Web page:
“No woman can call herself free who does not control her own body.” – Margaret Sanger
Roe v Wade celebrated its 43rd Anniversary on Friday, January 22nd, 2016. For those of us who recognize the name of this landmark case but don’t know its exact origins, here’s a little refresher.
Norma McCorvey, aka Jane Roe, was a pregnant single woman who challenged the constitutionality of the Texas abortion laws, which stated it was a crime to attempt or obtain an abortion unless doctors said it would save a mother’s life. This Supreme Court case pushed the boundaries of whether ending a pregnancy is up to a woman and her doctor or up to the government.
This case was one of extreme division amongst women, the law, and the people of the United States. To have Sarah Weddington, a 26 year old female lawyer, who up until this case had only worked on wills and divorce cases, take on this case for free – and win, was an incredible feat!
This Supreme Court case is not only important in providing reproductive rights for women across the country, it also reminds us of the power that government plays in the roles of women in society. Whether you accept it or not, America IS a patriarchy which employs a system of inequality that strives to subjugate “the weaker sex”.
Sharon Fodness, professor in the Women’s Studies Department here at Minneapolis Community and Technical College, asks “Why do women have to pay with the whole of their lives?” The ownership of the female body limits the opportunities for women in a patriarchal society. This includes the ability to gain an education, to decide what is right in regards to their own health, to have employment opportunities with equal pay to men, the right to decide the size of their families, the right to privacy, and more.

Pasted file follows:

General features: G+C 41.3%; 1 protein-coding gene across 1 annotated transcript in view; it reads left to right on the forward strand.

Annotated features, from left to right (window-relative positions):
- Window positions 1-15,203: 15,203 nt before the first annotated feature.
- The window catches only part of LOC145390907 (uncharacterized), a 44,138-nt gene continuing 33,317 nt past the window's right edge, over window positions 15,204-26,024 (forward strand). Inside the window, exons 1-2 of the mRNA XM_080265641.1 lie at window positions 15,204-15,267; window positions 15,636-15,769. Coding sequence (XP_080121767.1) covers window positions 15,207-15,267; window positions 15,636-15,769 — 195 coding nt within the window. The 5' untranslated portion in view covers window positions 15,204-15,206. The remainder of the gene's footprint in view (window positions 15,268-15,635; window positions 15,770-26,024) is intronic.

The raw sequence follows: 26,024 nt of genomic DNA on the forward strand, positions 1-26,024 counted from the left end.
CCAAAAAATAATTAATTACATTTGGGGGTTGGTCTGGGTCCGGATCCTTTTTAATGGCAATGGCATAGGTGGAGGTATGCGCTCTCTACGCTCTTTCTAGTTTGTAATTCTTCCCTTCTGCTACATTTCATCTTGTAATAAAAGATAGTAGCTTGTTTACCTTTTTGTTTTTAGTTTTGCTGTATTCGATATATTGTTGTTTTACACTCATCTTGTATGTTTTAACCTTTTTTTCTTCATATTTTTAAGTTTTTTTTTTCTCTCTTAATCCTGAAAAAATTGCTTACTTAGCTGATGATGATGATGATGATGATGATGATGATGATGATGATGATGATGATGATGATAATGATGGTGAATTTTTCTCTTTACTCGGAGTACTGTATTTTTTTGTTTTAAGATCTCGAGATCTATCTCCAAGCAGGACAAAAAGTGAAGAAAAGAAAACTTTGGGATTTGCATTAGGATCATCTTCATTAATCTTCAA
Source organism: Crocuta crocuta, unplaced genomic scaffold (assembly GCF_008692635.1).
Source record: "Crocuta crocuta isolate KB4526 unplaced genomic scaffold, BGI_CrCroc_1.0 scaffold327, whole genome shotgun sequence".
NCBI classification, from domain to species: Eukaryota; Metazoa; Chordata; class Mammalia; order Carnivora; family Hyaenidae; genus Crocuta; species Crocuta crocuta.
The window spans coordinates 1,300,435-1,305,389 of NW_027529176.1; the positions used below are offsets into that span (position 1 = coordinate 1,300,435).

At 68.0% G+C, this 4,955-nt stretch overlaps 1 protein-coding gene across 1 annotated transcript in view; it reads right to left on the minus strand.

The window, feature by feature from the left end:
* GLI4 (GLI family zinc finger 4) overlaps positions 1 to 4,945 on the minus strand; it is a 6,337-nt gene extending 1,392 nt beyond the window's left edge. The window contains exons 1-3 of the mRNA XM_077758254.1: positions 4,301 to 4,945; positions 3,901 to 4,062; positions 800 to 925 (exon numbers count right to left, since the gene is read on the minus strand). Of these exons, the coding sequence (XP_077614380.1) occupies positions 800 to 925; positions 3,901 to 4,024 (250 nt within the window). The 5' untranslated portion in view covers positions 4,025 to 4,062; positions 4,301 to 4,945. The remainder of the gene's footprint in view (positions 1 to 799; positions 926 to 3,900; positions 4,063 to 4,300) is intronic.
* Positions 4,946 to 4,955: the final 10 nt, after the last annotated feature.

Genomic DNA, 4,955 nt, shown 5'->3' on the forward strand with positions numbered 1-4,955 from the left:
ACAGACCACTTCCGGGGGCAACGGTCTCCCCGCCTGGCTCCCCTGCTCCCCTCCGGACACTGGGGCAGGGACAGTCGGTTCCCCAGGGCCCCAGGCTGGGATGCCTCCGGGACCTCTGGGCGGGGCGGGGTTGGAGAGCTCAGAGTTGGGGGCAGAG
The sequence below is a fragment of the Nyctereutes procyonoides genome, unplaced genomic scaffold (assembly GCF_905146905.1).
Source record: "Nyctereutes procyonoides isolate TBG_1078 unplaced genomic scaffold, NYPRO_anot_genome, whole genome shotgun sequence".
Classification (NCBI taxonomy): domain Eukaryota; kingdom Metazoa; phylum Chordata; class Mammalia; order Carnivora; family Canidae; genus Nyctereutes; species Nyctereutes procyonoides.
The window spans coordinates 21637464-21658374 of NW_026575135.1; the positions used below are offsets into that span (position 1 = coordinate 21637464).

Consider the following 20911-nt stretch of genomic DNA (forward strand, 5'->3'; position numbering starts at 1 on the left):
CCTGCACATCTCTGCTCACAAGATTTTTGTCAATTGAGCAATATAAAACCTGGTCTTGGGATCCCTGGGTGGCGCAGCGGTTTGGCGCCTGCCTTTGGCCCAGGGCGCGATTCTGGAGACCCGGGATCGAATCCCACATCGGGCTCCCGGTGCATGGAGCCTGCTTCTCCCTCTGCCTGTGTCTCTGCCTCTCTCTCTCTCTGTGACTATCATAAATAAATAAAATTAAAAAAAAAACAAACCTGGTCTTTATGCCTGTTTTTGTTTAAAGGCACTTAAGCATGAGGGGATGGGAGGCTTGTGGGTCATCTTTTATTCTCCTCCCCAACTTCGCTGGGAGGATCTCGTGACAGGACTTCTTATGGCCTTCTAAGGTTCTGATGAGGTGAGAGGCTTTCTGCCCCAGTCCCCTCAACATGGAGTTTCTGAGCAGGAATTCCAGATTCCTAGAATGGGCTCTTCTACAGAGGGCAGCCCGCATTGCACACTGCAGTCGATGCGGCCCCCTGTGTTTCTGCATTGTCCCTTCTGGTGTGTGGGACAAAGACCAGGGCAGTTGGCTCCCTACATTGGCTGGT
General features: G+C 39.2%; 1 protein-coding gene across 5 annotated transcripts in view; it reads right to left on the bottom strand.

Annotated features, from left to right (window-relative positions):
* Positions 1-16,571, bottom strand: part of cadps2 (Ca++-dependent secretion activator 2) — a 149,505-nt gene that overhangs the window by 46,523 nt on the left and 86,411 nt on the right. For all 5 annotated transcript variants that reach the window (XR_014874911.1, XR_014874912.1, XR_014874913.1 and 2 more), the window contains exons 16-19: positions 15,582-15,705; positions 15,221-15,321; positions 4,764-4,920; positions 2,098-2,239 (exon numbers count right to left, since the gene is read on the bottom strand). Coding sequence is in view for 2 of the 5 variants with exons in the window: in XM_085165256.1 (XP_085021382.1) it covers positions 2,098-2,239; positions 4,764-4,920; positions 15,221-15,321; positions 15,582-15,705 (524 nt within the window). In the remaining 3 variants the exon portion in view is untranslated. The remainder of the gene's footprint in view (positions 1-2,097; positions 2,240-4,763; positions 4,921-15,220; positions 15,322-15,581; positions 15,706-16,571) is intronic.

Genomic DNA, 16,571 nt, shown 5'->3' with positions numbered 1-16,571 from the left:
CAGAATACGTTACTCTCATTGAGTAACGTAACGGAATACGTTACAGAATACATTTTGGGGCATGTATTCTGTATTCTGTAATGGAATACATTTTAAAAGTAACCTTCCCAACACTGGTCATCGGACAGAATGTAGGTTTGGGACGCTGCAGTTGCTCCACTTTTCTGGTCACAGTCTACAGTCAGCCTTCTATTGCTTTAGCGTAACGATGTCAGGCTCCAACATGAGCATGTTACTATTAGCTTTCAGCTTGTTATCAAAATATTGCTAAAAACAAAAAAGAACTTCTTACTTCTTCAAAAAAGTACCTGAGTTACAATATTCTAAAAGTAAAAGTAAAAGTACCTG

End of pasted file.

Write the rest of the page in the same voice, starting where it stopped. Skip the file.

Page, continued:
Rosamond Sturgis, President of MCTC’s longest running student club Feminists Organizing Change mentioned “that Roe v Wade cited the 4th amendment as defense. They argued that a woman’s right to abortion access was protected under a person’s right to privacy. A woman, like every other human being, has the right to make their own decisions about their own body.”
“Not allowing women to have access to full, comprehensive health care means that it is much harder for women to have autonomy,” says Sturgis. “This overwhelmingly disenfranchises poor women, effectively making it impossible for them to escape poverty, and because race and class are tied together in our society, this also deeply impacts women of color.”
The fact is that women don’t own enough of their narrative because it has been co-opted into one that is founded on the fact that women are not part of the economic and political realms. In recent years, the right to an abortion and access to reproductive healthcare of all kinds has increasingly become a privilege. On this 43rd anniversary, I ask that you consider your privilege, and work to view women, our rights and our bodies, as equal to men.